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VINTAGRAPH • WPA • WWII • VITAL TO VICTORY: WWII

Dad at Dinner: 1938

Dad at Dinner: 1938

July 1938. Aliquippa, Pennsylvania. "The Clifford Shorts family at dinner. Mr. Shorts is a roller at the Jones & Laughlin steel mill." Medium format negative by Arthur Rothstein for the Farm Security Administration. View full size.

 
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Other Dimensions

My dad grew up in McKeesport, with much the same relationship with the steel mills. I'm particularly keen on these Pennsylvania pictures for a glimpse into that world.

His father (a laborer at one of the tube works) died when Dad was 7, in 1937. He thereafter faced a hard, often hungry, youth after that time. When I see pictures like this I see the kind of life he may have had if Grandpa had lived, with a little more money, food and a dad to take care of things here and there.

Evaporated Milk

The Shorts are using the evaporated milk to whiten the coffee. My late wife did that forever, passed down from her parents and I've seen others do it also. Two tiny little holes punched into the can and away you go.

Clifford Jr.

If I found the right obituary, one of these boys is Clifford Shorts, Jr., who died on Oct. 30, 2012. His brothers were Ronald and Kenneth (the latter predeceased Clifford), and sisters were Bernice and Patricia. One daughter is not pictured in the 2nd photo.

http://www.legacy.com/obituaries/postgazette/obituary.aspx?page=lifestor...

Rolling, rolling, rolling

My dear departed father in law was a roller at a steel mill. He was suspended in a pulpit about 10 feet long by 6 feet wide. About 6 feet below him were hot glowing slabs of steel, most at least 20 feet long and about 6 feet square. He sat behind a large steering wheel and used two foot operated pedals. This orchestration he perfected would stop the conveyor belt, flip the slab on its side, cut off the front at the specified length, move it up, and cut off the other end then send it on its way to eventually become one of those large rolls of steel you see on flatbed tractor trailers. The exact length of the slab was determined by the paperwork in front of him. Fortunately the pulpit was air conditioned year round. He would get frequent visitors who took advantage of the air conditioning on a hot day. During a tour I saw firsthand the grit and noise and heat he endured every day providing for his family. When he retired the mill eliminated the rolling operation and did it a different way. Apparently those rolls of steel held their heat for quite some time. He said after three days you still couldn't touch one.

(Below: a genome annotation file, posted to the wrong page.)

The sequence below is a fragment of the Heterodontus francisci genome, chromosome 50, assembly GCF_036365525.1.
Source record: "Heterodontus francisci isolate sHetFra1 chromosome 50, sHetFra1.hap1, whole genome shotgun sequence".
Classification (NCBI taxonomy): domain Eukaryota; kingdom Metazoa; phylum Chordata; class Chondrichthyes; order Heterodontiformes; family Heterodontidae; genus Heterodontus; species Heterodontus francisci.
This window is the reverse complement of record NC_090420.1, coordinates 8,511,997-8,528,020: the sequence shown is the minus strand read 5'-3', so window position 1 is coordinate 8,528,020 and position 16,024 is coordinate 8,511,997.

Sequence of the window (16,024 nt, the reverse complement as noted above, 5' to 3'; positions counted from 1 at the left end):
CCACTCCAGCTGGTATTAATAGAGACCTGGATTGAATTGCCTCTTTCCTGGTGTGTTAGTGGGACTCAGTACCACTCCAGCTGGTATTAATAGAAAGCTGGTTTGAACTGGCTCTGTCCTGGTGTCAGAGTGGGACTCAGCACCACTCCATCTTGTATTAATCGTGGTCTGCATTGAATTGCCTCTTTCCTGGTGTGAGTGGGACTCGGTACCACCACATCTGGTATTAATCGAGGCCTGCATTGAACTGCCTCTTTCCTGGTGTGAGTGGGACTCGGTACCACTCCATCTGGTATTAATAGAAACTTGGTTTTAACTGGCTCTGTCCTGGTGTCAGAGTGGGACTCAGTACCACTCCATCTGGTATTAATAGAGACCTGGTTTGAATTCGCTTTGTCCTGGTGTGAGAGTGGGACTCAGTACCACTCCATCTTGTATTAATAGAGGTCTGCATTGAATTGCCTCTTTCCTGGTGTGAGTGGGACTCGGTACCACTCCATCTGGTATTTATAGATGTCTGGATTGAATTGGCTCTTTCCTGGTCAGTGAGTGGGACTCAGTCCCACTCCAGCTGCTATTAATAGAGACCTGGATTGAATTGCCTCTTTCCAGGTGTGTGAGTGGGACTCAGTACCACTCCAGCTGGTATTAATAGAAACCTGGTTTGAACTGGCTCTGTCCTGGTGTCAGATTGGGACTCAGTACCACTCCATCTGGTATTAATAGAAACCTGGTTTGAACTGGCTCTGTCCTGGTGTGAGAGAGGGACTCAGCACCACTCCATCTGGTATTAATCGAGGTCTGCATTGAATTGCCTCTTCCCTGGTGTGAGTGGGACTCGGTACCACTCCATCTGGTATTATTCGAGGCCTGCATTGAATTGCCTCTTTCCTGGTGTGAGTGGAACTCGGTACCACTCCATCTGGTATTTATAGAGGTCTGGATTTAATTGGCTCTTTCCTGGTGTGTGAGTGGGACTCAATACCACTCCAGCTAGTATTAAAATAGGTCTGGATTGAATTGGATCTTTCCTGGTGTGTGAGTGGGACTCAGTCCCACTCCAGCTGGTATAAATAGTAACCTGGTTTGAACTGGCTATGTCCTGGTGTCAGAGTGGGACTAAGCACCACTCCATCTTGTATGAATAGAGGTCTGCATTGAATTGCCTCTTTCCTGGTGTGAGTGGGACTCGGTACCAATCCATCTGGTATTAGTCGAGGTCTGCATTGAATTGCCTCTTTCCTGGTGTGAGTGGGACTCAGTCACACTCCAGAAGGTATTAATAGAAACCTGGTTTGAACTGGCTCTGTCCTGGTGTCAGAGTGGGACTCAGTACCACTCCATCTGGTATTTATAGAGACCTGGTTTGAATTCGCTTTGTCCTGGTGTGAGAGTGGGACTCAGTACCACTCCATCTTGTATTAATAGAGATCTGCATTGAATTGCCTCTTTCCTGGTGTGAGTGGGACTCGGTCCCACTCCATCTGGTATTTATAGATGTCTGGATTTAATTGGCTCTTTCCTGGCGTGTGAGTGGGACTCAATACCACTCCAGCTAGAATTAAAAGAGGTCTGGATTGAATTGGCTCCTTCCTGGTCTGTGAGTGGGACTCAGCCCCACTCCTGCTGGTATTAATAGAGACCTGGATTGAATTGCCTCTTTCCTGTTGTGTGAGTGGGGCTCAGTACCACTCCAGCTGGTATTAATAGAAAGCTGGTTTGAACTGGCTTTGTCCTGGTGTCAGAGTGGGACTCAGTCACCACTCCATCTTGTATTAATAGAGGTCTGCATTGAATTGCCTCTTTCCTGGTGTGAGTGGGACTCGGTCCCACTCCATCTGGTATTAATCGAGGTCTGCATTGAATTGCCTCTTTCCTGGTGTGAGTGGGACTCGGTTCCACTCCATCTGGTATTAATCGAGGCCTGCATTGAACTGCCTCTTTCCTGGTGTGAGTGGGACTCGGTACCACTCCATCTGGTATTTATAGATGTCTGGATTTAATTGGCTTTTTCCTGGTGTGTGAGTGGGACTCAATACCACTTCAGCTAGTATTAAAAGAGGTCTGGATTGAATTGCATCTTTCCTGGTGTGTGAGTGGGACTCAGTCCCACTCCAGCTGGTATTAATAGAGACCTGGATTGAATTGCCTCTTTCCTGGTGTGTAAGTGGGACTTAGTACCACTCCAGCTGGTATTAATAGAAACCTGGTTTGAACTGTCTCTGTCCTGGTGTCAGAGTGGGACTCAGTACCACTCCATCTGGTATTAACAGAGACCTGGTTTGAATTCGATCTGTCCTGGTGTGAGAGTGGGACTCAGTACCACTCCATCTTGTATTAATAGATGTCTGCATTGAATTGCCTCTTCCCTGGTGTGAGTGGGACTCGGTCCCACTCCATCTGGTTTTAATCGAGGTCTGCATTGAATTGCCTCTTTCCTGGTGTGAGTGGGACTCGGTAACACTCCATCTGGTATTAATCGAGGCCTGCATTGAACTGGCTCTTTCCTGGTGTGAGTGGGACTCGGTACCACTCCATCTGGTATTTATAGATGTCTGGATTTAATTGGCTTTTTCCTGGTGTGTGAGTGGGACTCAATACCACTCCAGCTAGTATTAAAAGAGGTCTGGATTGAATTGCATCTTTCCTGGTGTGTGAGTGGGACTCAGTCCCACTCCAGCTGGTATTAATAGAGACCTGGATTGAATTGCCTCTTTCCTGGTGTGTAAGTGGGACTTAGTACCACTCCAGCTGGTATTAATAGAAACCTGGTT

Five kids in all

Clifford and Catherine Shorts had five children, the three youngest of whom are still living.

Labor history in the making

Clifford Shorts had been a millworker at Jones & Laughlin, but by July 1938 he was working full time as the financial secretary for the C.I.O. organization, the Steel Workers Organizing Committee ("SWOC"), for the plant. In the mid-1930s, plant management and conservative U.S. Supreme Court justices believed that the New Deal's Wagner Act, creating rights to collectively bargain, was unconstitutional, and the company refused to follow it. Instead, they created their own association to represent workers (and appointed Mr. Shorts as one of its leaders).

But Mr. Shorts and others soon broke away and formed SWOC, which filed a complaint with the National Labor Relations Board. The Board's action against the company led to the Supreme Court's landmark decision in 1937 upholding Congress's power to enact the Wagner Act, for reasons that reflected even broader federal powers to regulate the national economy. When Congress considered amendments to the Act in 1940, Clifford Shorts gave testimony. This 1995 law review article tells the story well.

I wonder how Junior was taking it.

Being already a big boy and all that. And dad still not trusting him with a table knife. And that in front of a stranger from the big city, and his camera.

I would love to see the boy's whole face during the process.

Eat your veggies and drink your milk

If I'm not mistaken, the kids are eating peas in milk. My father used to love them this way, but I could never really stand peas, in milk or otherwise.

[There's a can of Country Club Evaporated Milk on the table. In addition to the kids' glasses of milk. This family had strong bones! - Dave]

Love the watch - Just the right size

Some of today's styles leave me cold. In particular: men's wristwatches are too big, and men's suits are too small. Dad's wristwatch is just right.

A plate of ??

What is on that plate on the far right? Is it cheese??

Re: Striped Shorts

Those kids would all be in their 80's now if any of them are still around.

Striped Shorts

Click to embiggen.

Her Beautiful Laundrette

That second iron on the shelf suggests that Mrs. Shorts may take in laundry. "In by nine and out by five."

 
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